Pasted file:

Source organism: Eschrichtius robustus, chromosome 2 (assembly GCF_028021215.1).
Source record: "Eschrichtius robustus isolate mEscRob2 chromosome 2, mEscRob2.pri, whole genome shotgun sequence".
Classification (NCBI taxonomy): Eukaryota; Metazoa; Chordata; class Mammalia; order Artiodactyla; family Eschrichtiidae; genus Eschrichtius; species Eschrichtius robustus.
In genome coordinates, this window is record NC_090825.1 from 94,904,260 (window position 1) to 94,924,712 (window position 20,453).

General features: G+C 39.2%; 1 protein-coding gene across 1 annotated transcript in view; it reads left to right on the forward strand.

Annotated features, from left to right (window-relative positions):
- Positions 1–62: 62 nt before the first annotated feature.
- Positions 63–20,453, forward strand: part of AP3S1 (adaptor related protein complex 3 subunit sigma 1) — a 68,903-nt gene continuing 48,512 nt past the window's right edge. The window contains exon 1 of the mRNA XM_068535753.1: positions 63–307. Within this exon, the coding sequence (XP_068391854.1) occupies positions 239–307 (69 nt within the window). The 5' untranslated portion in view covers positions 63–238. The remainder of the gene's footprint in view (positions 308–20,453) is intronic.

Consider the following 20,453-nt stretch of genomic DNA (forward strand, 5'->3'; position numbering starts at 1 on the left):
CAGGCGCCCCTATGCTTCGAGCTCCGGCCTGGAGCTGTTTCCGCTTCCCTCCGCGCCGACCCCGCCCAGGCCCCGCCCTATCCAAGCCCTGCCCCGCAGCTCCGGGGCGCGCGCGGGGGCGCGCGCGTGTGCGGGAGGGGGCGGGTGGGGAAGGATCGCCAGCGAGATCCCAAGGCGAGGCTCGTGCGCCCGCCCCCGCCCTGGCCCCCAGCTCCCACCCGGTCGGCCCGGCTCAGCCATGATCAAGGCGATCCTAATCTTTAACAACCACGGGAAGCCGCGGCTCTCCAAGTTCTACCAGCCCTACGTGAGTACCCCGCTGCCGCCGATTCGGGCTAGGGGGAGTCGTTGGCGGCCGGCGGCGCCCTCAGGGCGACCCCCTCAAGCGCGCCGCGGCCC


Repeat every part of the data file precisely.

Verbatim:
Source organism: Eschrichtius robustus, chromosome 2 (assembly GCF_028021215.1).
Source record: "Eschrichtius robustus isolate mEscRob2 chromosome 2, mEscRob2.pri, whole genome shotgun sequence".
Classification (NCBI taxonomy): Eukaryota; Metazoa; Chordata; class Mammalia; order Artiodactyla; family Eschrichtiidae; genus Eschrichtius; species Eschrichtius robustus.
In genome coordinates, this window is record NC_090825.1 from 94,904,260 (window position 1) to 94,924,712 (window position 20,453).

General features: G+C 39.2%; 1 protein-coding gene across 1 annotated transcript in view; it reads left to right on the forward strand.

Annotated features, from left to right (window-relative positions):
- Positions 1–62: 62 nt before the first annotated feature.
- Positions 63–20,453, forward strand: part of AP3S1 (adaptor related protein complex 3 subunit sigma 1) — a 68,903-nt gene continuing 48,512 nt past the window's right edge. The window contains exon 1 of the mRNA XM_068535753.1: positions 63–307. Within this exon, the coding sequence (XP_068391854.1) occupies positions 239–307 (69 nt within the window). The 5' untranslated portion in view covers positions 63–238. The remainder of the gene's footprint in view (positions 308–20,453) is intronic.

Consider the following 20,453-nt stretch of genomic DNA (forward strand, 5'->3'; position numbering starts at 1 on the left):
CAGGCGCCCCTATGCTTCGAGCTCCGGCCTGGAGCTGTTTCCGCTTCCCTCCGCGCCGACCCCGCCCAGGCCCCGCCCTATCCAAGCCCTGCCCCGCAGCTCCGGGGCGCGCGCGGGGGCGCGCGCGTGTGCGGGAGGGGGCGGGTGGGGAAGGATCGCCAGCGAGATCCCAAGGCGAGGCTCGTGCGCCCGCCCCCGCCCTGGCCCCCAGCTCCCACCCGGTCGGCCCGGCTCAGCCATGATCAAGGCGATCCTAATCTTTAACAACCACGGGAAGCCGCGGCTCTCCAAGTTCTACCAGCCCTACGTGAGTACCCCGCTGCCGCCGATTCGGGCTAGGGGGAGTCGTTGGCGGCCGGCGGCGCCCTCAGGGCGACCCCCTCAAGCGCGCCGCGGCCC